12.30.2016

Arkansas’ Adam Faucett; Soulful Poetry in Song


I saw Adam Faucett live last month and bought his 2014 release Blind Water Finds Blind Water. Yes, I’m old school and like to support directly. Since 2006 with a little break I’ve been writing about under the radar music. I’m late to Adam Faucett, he was just not on my radar but is now, thanks to a friend and musician I admire who treasures him. I am also from east coast and references to rock piles, sleeping Opossum, old train lots, are not common jargon for me, but each song speaks to me through the universality of love, breakup, hurt, regret and fine storytelling.


Adam Faucett has one of the greatest voices I’ve ever heard. His smooth high notes and diaphragm defying fervent belts possess soul, grit, and beauty. Best of all they are delivered with his Arkansas accent. Blending finger-picking on electric guitar with bass and drums. These contemplative songs are the perfect mix of Southern soul, rock and roll and folk. The only track that goes in a different direction is “Killer on Staten Island”; It is eerie, gorgeous, and highlights the piano.


His songwriting applies snippets of memory retrieved and blended into a poetic narrative with references to small-town America. Faucett weaves dreams, hopes, memories and predictions as complicated expectations. A paragraph recited in full in the song "The Poet" inscribed by the local Oracle on the bar bathroom wall.  Faucett cites the famous mystic to make themes realized in the song "Edgar Cayce" / your dreams have swallowed me whole /.  And a descriptive narrative using the word (I remember) travels through the song "Opossum," imparting some folk wisdom; / all that truly love you / been traveling with you always / well I hope your right /.


I can feel the heartache and regrets and can smell the bar, and picture its dark oppressive dimly lit interior on the first track “Day Drinker” / Nobody / nowhere is gonna outdrink me / It’s so lonesome in the afternoon / when you’re the only one / with nothing to do /.


While vocals express longing in "Walking Home Late" / Walking home late /with you on my mind / because all that I have is you on my mind / the music simulates a pulse like a heartbeat stressing the aloneness of the moment. The instrumentation in “Melonie” is musically masculine combining guitar, bass, and a persistent war-like drumbeat, emphasizing regrets about an affair that went wrong as he sings / Melonie I don’t want to hold hands / get killed by your ex-old man / but no more /. And the unintended fallout / We did / we did him wrong / he was our brother in song /.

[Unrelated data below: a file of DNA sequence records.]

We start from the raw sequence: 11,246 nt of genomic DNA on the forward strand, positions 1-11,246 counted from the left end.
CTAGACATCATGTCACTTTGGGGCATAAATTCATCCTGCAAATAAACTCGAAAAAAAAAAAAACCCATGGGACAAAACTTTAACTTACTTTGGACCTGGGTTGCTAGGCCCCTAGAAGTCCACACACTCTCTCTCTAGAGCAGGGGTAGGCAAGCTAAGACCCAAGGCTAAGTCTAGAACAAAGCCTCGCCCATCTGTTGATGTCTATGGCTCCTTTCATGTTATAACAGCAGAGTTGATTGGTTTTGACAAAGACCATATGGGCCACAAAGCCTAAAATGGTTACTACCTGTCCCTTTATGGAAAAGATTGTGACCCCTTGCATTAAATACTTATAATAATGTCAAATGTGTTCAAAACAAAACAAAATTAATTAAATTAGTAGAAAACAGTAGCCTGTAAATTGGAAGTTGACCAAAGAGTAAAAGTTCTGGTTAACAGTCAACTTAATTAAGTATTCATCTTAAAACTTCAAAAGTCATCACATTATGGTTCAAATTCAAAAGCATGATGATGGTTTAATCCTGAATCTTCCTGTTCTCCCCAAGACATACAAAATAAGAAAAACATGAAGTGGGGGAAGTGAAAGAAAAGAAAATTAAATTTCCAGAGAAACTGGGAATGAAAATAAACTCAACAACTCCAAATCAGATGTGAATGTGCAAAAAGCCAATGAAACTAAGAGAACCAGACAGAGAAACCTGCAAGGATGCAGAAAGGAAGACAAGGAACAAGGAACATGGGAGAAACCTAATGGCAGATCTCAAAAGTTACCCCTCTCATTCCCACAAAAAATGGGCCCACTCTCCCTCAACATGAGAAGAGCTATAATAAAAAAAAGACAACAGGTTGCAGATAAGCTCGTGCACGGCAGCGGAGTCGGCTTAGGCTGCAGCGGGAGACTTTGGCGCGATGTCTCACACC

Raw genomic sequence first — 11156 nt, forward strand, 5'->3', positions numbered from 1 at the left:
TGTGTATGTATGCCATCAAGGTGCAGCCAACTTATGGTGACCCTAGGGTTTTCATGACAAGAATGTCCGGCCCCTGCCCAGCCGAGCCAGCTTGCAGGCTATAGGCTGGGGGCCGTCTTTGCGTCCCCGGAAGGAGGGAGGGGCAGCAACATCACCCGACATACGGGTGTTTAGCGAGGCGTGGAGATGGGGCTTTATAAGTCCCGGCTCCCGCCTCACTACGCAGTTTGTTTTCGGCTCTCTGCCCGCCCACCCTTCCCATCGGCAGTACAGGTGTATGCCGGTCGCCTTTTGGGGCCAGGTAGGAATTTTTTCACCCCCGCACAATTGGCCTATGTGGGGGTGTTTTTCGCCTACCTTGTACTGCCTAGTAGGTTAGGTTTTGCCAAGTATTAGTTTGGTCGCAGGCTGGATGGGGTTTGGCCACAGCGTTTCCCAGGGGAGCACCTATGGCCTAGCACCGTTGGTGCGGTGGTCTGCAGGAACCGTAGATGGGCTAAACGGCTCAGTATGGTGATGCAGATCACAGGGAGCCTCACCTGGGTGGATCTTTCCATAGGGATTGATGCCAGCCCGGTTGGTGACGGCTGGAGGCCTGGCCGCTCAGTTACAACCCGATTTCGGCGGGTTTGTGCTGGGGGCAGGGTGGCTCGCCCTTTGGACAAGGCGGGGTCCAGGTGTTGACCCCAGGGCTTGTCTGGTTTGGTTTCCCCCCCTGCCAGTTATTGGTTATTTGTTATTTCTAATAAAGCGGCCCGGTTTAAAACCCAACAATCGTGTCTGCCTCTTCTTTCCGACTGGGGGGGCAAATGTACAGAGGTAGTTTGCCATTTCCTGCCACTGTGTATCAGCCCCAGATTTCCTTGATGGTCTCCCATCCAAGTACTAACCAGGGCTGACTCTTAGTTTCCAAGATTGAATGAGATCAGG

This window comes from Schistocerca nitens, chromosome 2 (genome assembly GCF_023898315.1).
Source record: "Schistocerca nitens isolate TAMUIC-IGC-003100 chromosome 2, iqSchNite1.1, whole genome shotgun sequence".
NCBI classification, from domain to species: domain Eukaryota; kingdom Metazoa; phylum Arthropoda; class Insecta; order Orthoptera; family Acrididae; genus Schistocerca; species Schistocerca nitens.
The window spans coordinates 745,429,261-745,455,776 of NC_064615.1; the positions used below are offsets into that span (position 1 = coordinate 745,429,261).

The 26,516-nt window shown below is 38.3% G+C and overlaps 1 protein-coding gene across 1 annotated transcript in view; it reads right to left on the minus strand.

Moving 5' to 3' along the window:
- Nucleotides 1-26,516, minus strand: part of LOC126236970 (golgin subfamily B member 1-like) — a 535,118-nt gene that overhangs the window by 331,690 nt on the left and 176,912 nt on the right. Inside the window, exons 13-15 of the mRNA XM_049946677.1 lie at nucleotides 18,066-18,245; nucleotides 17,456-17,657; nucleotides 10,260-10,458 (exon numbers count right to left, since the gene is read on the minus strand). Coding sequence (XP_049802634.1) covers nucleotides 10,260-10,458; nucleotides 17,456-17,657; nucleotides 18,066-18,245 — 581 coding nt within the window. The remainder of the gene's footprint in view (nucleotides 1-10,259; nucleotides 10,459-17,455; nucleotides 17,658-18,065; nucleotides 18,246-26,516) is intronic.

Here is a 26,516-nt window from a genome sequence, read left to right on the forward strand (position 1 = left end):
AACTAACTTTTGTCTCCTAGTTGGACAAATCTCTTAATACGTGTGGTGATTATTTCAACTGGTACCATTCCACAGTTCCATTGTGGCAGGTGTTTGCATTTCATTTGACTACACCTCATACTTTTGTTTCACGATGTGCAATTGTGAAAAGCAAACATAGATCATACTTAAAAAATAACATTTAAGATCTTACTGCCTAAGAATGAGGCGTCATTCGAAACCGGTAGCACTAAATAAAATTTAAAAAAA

I love the two songs about different Arkansas towns. "Benton” constructs the memories of youth re-visiting the old rockpile and reflects on the dreams left behind / the flowers walk away / from the grave of my young dreams / just easier that way / just easier that way /. While “Sparkman” is about a regretful longing through the prism of a man thinking he might regain a relationship that has gone terribly wrong.


Ending with “Rock Ain’t Gold’ where Faucett depicts the act of digging and searching to represent all dreams not actualized. / Struck gold now the sun won’t rise / been a digging for most of my life/ trade it all for a little bit of life / rich comes at the bottom of the mine /.


This music was a gift to me like folklore passed along from one friend to another. In today’s music climate, people only hear parts of a whole my suggestion is to listen to the entire body of work and buy the whole damn thing.


Looking forward to his next record said to be released in 2017.


Adam Faucett – Guitar and Vocals
Jonny D – Bass

Will Boyd – Drums

1 comment:

simplelines said...

"Sparkman" isn't about that at all. He used to tell a story (circa 2011 -- years before the official recording) about a fight that broke out in a bar, and his lyrics were based on what he learned about the situation afterward.

The song is simple: An abusive husband/boyfriend, Exactly as the lyrics indicate.

I get that you have your poetry thing to 'tend to here, but I have seen him locally many times, and have heard bits of this story at a few of them.